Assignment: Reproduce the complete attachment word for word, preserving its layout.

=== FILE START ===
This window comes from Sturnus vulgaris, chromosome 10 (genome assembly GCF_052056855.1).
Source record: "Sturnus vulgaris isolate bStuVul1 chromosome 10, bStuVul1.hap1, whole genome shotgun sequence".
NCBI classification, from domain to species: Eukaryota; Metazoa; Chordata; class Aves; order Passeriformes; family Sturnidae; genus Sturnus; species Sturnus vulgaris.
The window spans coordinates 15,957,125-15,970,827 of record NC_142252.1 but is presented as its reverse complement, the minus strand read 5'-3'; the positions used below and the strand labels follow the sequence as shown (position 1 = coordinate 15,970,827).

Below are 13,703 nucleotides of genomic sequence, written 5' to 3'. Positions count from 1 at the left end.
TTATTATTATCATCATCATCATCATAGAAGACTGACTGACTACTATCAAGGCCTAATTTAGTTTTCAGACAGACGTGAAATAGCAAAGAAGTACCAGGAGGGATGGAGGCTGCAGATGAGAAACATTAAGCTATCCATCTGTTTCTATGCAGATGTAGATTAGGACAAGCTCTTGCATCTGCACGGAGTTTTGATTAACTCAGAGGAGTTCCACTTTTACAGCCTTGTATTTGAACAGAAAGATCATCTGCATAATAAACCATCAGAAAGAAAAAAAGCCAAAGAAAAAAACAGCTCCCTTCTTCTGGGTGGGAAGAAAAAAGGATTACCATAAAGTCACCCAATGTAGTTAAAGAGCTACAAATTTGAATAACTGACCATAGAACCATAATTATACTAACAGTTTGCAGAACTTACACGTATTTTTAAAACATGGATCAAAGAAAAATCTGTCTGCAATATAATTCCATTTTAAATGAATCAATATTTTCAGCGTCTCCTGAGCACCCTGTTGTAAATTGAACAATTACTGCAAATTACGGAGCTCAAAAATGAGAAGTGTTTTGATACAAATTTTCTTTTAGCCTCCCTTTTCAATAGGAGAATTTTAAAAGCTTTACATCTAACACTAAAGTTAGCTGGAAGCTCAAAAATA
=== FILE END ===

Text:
This window comes from Sturnus vulgaris, chromosome 10 (genome assembly GCF_052056855.1).
Source record: "Sturnus vulgaris isolate bStuVul1 chromosome 10, bStuVul1.hap1, whole genome shotgun sequence".
NCBI classification, from domain to species: Eukaryota; Metazoa; Chordata; class Aves; order Passeriformes; family Sturnidae; genus Sturnus; species Sturnus vulgaris.
The window spans coordinates 15,957,125-15,970,827 of record NC_142252.1 but is presented as its reverse complement, the minus strand read 5'-3'; the positions used below and the strand labels follow the sequence as shown (position 1 = coordinate 15,970,827).

Below are 13,703 nucleotides of genomic sequence, written 5' to 3'. Positions count from 1 at the left end.
TTATTATTATCATCATCATCATCATAGAAGACTGACTGACTACTATCAAGGCCTAATTTAGTTTTCAGACAGACGTGAAATAGCAAAGAAGTACCAGGAGGGATGGAGGCTGCAGATGAGAAACATTAAGCTATCCATCTGTTTCTATGCAGATGTAGATTAGGACAAGCTCTTGCATCTGCACGGAGTTTTGATTAACTCAGAGGAGTTCCACTTTTACAGCCTTGTATTTGAACAGAAAGATCATCTGCATAATAAACCATCAGAAAGAAAAAAAGCCAAAGAAAAAAACAGCTCCCTTCTTCTGGGTGGGAAGAAAAAAGGATTACCATAAAGTCACCCAATGTAGTTAAAGAGCTACAAATTTGAATAACTGACCATAGAACCATAATTATACTAACAGTTTGCAGAACTTACACGTATTTTTAAAACATGGATCAAAGAAAAATCTGTCTGCAATATAATTCCATTTTAAATGAATCAATATTTTCAGCGTCTCCTGAGCACCCTGTTGTAAATTGAACAATTACTGCAAATTACGGAGCTCAAAAATGAGAAGTGTTTTGATACAAATTTTCTTTTAGCCTCCCTTTTCAATAGGAGAATTTTAAAAGCTTTACATCTAACACTAAAGTTAGCTGGAAGCTCAAAAATA